Wales

Wales rugby tribute to New Zealand miners

Peter Roger and Malcolm Campbell
Image caption Peter Rodger and Malcolm Campbell were working in the mine at the time of the explosion

A minute's silence will be held before the Wales-New Zealand international on Saturday as a mark of respect following the Pike River mining blast.

All 29 miners missing in a New Zealand coal mine since Friday are believed to be dead after a second explosion.

The latest blast hit the mine overnight and police have said there is now no hope of finding survivors.

First Minister Carwyn Jones has sent a "message of support and solidarity" to the New Zealand prime minister.

Wales face New Zealand at the Millennium Stadium in Cardiff on Saturday in the final match of their autumn international series.

The Welsh Rugby Union confirmed it would hold a minute's silence before kick off as a mark of respect.

The mine was first hit by an explosion on Friday.

Two workers emerged from the mine within hours of the explosion but there was no contact with the remaining group.

It was not immediately clear what triggered the second blast but mine bosses said it was not thought that any rescue work had caused it.

Among the 29 men are two Scots - Peter Rodger, 40, from Perth, and Malcolm Campbell, 25, from St Andrews.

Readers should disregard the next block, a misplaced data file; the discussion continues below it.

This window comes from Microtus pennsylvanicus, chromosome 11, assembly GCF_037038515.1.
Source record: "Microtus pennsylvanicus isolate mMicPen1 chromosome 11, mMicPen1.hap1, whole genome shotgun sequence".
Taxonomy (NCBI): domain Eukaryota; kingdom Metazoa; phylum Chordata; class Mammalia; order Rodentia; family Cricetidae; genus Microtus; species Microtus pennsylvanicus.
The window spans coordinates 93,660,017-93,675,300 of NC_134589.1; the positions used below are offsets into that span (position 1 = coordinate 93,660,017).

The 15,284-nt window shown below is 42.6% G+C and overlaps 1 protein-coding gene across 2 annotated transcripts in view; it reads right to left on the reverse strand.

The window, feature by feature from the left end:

New Zealand Prime Minister John Key said the deadliest mine accident in the country for 96 years was a "national tragedy".

The Queen, UK Prime Minister David Cameron, Scotland's First Minister Alex Salmond and Wales' First Minister Mr Jones have all passed on their condolences.

Mr Jones said: "Here in Wales, we have a special empathy with our friends in New Zealand with whom we have strong bonds.

"Wales' own industrial history is marked by a long litany of mining disasters and loss of life.

'Respect and solidarity'

"So a disaster like this resonates as the many mining tragedies of Wales are etched on our memories.

"For this reason, our thoughts are with the people of New Zealand and the families of the 29 miners today."

He said it was a "devastating day" for the relatives of the miners and his heart went out to them.

"As we look forward to welcoming the All Blacks, our great friends and rivals, to Wales on Saturday I am sure our whole nation will unite to show their respect and solidarity following this tragic mine disaster," he added.

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